prothero
 
  1  
Reply Sun 15 Nov, 2009 09:44 am
@kennethamy,
Yes, it is not the ends that one desires, but the means that one employs that determines "terrorism". Terrorism can be employed in a good cause but it remians "terrorism" none the less.
0 Replies
 
xris
 
  1  
Reply Sun 15 Nov, 2009 10:21 am
@kennethamy,
kennethamy;103599 wrote:
Washington was a rebel, all right. But unless all that is said about him is wrong, he certainly was not a terrorist. He did not intentionally target innocent people to terrorize the non-military population. So why would he be a terrorist? What those who did not like him called him, or considered him, is not here or there. The question is whether he was a terrorist, not what he was considered or called. (Of course, the term, "terrorism" was not, I think, even in use then).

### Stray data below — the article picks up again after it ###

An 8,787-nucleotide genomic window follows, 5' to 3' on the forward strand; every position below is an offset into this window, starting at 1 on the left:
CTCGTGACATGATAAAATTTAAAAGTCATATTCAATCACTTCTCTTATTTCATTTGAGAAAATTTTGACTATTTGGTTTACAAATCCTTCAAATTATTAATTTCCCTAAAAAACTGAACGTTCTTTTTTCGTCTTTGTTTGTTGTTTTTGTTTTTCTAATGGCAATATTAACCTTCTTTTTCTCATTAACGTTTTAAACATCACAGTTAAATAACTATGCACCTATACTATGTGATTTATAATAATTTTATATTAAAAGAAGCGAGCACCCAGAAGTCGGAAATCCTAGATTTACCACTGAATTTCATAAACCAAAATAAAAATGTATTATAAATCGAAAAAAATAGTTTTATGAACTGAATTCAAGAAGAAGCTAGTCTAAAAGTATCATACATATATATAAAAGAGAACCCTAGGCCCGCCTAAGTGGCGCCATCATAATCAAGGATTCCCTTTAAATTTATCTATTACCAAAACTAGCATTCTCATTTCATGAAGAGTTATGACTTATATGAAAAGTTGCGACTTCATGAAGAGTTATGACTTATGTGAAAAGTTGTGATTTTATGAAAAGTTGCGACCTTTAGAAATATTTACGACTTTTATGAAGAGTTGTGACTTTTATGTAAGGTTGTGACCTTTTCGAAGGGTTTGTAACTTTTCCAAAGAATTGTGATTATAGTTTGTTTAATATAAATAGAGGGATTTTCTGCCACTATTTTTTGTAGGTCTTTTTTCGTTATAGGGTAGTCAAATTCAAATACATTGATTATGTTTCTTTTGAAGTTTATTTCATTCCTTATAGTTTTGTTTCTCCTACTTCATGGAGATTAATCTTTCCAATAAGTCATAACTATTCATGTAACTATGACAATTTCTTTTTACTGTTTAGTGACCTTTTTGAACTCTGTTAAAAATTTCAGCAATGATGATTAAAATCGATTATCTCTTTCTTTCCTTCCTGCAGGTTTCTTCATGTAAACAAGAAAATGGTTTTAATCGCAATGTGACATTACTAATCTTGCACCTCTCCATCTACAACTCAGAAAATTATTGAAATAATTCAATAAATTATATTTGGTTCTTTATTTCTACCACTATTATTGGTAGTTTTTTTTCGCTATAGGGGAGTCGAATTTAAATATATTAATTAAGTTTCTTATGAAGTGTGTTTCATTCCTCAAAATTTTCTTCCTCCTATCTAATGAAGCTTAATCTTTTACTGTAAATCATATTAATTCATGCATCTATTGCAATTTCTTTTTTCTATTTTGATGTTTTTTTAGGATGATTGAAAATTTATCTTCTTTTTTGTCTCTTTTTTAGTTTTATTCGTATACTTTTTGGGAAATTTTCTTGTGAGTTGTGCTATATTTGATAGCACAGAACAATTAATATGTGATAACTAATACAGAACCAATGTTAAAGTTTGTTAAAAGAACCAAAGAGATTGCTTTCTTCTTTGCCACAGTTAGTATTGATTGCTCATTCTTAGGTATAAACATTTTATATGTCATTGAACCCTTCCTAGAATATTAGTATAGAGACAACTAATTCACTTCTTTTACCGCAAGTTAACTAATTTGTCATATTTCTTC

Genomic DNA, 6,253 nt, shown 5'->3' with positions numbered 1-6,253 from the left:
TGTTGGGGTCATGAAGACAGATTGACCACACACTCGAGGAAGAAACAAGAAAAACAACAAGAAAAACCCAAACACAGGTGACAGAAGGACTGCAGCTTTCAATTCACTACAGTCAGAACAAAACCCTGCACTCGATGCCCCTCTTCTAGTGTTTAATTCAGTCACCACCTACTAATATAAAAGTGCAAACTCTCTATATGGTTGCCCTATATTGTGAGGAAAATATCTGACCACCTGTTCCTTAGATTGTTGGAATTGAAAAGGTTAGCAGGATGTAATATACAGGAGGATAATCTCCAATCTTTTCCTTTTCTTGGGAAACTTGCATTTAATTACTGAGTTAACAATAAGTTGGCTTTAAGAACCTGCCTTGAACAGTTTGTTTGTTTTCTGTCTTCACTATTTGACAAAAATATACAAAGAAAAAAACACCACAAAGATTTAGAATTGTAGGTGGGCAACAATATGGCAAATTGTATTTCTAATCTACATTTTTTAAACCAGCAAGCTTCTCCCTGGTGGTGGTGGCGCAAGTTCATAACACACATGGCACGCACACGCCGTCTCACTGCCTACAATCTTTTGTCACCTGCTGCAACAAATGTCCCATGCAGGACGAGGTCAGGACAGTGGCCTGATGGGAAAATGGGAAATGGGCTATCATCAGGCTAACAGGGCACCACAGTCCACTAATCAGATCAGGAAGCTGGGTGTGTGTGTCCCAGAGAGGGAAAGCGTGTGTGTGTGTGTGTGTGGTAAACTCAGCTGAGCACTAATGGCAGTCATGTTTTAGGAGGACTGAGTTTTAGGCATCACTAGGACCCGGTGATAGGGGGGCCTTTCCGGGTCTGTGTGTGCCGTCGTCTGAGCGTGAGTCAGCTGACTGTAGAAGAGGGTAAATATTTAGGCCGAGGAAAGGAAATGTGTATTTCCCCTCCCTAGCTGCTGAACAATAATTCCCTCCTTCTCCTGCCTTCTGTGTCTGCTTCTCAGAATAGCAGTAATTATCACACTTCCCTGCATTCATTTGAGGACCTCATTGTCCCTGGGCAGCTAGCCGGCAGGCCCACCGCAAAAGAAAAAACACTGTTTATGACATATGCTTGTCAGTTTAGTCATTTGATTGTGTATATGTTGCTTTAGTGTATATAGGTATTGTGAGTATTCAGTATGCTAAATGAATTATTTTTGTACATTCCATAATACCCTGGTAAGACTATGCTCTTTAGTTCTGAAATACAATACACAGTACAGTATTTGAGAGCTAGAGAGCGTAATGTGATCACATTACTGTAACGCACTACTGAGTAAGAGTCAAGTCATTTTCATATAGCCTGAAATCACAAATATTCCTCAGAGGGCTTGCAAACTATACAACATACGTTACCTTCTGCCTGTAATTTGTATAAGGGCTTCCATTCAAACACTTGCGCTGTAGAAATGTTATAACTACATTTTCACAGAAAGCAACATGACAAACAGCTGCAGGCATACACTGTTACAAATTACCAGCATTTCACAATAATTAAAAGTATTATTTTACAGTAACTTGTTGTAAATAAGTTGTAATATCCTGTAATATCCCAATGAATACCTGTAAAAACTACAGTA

When you consider many colonists had to move themselves to Canada, where they encouraged or terrorised. Does it matter if the term was relevant then? What if a civilian had opposed his action , would he have been classified as a combatant?
kennethamy
 
  1  
Reply Sun 15 Nov, 2009 10:43 am
@xris,
xris;103633 wrote:
When you consider many colonists had to move themselves to Canada, where they encouraged or terrorised. Does it matter if the term was relevant then? What if a civilian had opposed his action , would he have been classified as a combatant?


There is no evidence that Washington terrorized anyone. There was some hostility against the Tories. But that was not from Washington. Again, there is no evidence I know of that Washington attacked the Tories. You can speculate all you like. If you have any evidence, then let me know.
Dewey phil
 
  1  
Reply Tue 17 Nov, 2009 11:02 pm
@kennethamy,